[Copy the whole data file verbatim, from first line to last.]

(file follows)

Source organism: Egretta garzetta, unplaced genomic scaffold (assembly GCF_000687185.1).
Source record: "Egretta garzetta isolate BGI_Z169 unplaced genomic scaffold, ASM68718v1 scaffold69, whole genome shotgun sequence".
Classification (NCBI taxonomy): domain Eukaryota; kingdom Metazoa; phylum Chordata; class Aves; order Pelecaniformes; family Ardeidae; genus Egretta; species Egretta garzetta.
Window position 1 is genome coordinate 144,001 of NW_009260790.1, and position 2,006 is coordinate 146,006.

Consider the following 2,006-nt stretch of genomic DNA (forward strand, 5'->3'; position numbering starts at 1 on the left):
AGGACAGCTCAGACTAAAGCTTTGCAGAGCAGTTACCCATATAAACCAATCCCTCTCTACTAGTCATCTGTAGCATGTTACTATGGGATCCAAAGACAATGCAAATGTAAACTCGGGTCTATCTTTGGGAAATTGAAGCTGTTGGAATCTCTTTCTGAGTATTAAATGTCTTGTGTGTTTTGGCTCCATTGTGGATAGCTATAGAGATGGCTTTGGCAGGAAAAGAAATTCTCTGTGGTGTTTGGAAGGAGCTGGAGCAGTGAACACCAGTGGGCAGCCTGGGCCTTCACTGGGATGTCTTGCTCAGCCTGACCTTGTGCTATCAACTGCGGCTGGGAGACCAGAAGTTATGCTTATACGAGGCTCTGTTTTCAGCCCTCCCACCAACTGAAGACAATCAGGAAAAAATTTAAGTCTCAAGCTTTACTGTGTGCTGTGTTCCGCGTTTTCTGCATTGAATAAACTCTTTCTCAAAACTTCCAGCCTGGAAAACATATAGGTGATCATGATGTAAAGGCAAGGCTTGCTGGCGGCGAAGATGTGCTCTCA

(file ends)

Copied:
Source organism: Egretta garzetta, unplaced genomic scaffold (assembly GCF_000687185.1).
Source record: "Egretta garzetta isolate BGI_Z169 unplaced genomic scaffold, ASM68718v1 scaffold69, whole genome shotgun sequence".
Classification (NCBI taxonomy): domain Eukaryota; kingdom Metazoa; phylum Chordata; class Aves; order Pelecaniformes; family Ardeidae; genus Egretta; species Egretta garzetta.
Window position 1 is genome coordinate 144,001 of NW_009260790.1, and position 2,006 is coordinate 146,006.

Consider the following 2,006-nt stretch of genomic DNA (forward strand, 5'->3'; position numbering starts at 1 on the left):
AGGACAGCTCAGACTAAAGCTTTGCAGAGCAGTTACCCATATAAACCAATCCCTCTCTACTAGTCATCTGTAGCATGTTACTATGGGATCCAAAGACAATGCAAATGTAAACTCGGGTCTATCTTTGGGAAATTGAAGCTGTTGGAATCTCTTTCTGAGTATTAAATGTCTTGTGTGTTTTGGCTCCATTGTGGATAGCTATAGAGATGGCTTTGGCAGGAAAAGAAATTCTCTGTGGTGTTTGGAAGGAGCTGGAGCAGTGAACACCAGTGGGCAGCCTGGGCCTTCACTGGGATGTCTTGCTCAGCCTGACCTTGTGCTATCAACTGCGGCTGGGAGACCAGAAGTTATGCTTATACGAGGCTCTGTTTTCAGCCCTCCCACCAACTGAAGACAATCAGGAAAAAATTTAAGTCTCAAGCTTTACTGTGTGCTGTGTTCCGCGTTTTCTGCATTGAATAAACTCTTTCTCAAAACTTCCAGCCTGGAAAACATATAGGTGATCATGATGTAAAGGCAAGGCTTGCTGGCGGCGAAGATGTGCTCTCA